Article development led by
Crackers discover how to use NTP
as a weapon for abuse.
BY HARLAN STENN
IN THE LATE 1970s David L. Mills began working on
the problem of synchronizing time on networked
computers, and Network Time Protocol (NTP) version
1 made its debut in 1980. This was when the Net was
a much friendlier place—the ARPANET days. NTP
version 2 appeared approximately one year later, about
the same time as Computer Science Network (CSNET).
National Science Foundation Network (NSFNET)
launched in 1986. NTP version 3 showed up in 1993.
Depending on where you draw the line, the Internet
became useful in 1991–1992 and fully arrived in 1995.
NTP version 4 appeared in 1997. Now, 18 years later,
the Internet Engineering Task Force (IETF) is almost
done finalizing the NTP version 4 standard, and some
of us are starting to think about NTP version 5.
All of this is being done by volunteers—with no
budget, just by the good graces of companies and
individuals who care. This is not a sustainable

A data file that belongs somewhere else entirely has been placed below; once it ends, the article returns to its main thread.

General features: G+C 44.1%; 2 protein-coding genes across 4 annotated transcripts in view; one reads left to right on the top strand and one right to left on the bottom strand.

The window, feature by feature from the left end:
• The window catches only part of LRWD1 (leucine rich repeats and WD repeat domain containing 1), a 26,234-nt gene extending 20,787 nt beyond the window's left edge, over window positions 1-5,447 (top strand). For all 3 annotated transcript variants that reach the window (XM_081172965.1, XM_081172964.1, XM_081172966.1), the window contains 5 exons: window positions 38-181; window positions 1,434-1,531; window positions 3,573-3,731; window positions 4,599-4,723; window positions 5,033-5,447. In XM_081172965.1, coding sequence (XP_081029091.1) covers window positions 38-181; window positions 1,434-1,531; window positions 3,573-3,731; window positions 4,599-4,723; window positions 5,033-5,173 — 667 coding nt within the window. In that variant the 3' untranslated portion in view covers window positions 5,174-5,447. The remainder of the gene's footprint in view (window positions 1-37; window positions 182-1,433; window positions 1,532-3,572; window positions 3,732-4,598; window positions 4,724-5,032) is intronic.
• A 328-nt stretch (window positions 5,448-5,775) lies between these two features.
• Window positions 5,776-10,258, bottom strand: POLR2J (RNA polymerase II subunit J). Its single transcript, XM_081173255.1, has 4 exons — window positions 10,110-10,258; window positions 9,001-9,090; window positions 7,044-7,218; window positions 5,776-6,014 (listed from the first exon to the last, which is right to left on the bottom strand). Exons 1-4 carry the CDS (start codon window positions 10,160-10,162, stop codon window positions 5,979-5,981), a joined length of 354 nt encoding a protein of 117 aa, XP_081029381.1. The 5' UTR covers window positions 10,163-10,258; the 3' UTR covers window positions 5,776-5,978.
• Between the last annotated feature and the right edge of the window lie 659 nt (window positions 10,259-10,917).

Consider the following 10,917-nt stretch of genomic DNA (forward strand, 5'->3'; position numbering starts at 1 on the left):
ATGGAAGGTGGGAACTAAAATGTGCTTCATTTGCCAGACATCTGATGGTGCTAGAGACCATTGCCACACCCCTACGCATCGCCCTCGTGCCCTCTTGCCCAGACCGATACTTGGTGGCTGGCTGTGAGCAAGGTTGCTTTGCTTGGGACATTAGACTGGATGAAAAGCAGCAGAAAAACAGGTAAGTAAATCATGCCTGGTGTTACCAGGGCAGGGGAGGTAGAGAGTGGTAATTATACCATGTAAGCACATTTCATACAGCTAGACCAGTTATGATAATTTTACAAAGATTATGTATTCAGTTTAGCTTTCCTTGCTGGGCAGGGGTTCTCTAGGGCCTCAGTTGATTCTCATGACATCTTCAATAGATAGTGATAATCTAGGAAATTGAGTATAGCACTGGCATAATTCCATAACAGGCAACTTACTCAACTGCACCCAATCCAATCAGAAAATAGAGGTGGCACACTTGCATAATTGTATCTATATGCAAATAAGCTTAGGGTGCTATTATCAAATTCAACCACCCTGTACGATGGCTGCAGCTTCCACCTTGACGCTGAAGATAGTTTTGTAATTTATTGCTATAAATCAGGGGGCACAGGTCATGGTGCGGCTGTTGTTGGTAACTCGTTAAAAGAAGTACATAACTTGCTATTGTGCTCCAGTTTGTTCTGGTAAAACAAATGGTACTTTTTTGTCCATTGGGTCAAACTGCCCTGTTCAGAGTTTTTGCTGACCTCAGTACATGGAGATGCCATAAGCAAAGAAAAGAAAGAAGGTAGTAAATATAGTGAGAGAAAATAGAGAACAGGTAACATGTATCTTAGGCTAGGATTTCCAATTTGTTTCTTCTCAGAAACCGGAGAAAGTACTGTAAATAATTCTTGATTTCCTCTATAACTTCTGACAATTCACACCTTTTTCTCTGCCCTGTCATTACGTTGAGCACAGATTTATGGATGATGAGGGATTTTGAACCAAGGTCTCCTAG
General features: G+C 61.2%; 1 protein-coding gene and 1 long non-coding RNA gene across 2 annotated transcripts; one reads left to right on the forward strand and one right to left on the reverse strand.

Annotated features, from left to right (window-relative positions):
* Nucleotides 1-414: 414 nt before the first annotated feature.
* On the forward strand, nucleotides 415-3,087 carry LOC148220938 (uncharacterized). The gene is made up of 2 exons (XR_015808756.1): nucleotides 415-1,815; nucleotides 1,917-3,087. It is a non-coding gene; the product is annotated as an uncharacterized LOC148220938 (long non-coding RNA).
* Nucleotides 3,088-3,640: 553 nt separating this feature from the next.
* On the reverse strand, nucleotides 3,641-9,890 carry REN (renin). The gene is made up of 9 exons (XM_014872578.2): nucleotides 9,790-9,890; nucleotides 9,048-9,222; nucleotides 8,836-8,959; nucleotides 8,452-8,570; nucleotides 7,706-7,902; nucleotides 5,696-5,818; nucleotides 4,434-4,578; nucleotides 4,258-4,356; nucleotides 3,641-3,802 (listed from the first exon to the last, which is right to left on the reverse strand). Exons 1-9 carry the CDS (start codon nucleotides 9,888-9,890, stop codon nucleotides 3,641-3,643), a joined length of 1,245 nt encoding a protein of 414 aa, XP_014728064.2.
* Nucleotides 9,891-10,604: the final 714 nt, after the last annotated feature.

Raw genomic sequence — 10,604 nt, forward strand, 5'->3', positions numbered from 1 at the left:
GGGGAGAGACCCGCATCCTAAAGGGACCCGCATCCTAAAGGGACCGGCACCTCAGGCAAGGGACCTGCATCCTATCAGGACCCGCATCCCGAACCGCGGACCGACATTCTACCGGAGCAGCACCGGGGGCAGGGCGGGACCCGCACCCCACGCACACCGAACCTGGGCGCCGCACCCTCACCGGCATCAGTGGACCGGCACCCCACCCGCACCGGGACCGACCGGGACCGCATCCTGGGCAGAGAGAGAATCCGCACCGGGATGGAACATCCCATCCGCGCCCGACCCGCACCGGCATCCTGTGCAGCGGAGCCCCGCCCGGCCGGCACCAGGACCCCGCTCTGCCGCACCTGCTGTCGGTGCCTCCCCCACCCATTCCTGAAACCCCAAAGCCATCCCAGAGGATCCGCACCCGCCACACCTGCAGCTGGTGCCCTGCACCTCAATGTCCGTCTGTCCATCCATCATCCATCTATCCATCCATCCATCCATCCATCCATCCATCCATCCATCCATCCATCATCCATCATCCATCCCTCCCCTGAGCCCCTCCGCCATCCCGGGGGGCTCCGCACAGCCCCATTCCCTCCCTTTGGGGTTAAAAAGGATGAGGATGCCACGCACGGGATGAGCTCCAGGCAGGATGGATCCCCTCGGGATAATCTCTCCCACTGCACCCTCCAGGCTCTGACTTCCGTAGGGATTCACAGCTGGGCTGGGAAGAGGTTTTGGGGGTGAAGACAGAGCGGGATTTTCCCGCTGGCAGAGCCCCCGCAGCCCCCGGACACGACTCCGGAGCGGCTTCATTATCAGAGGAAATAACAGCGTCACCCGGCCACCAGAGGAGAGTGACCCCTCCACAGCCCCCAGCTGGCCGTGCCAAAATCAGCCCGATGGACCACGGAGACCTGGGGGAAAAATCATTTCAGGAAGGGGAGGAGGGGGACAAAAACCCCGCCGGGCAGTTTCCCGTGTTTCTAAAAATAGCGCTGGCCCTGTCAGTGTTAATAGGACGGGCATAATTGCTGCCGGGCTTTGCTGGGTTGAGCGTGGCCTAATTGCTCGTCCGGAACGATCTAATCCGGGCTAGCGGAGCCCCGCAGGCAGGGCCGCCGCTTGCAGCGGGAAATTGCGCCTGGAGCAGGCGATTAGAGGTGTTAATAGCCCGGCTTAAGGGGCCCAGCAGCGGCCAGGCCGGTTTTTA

situation. Network Time Foundation (NTF) is the
vehicle that can address this problem,
with the support of other organizations
and individuals. For example, the Linux
Foundation’s Core Infrastructure Ini-
tiative recently started partially fund-
ing two NTP developers: Poul-Henning
Kamp for 60% of his available time to
work on NTP, and me for 30%–50% of
my NTP development work. (Please vis-
it http://nwtime.org/ to see who is sup-
porting Network Time Foundation.)
On the public Internet, NTP tends to
be visible from three types of machines.
One is in embedded systems. When
shipped misconfigured by the vendor,
these systems have been the direct
cause of abuse ( http://en.wikipedia.org/
These systems do not generally support
external monitoring, so they are not gen-
erally abusable in the context of this ar-
ticle. The second set of machines would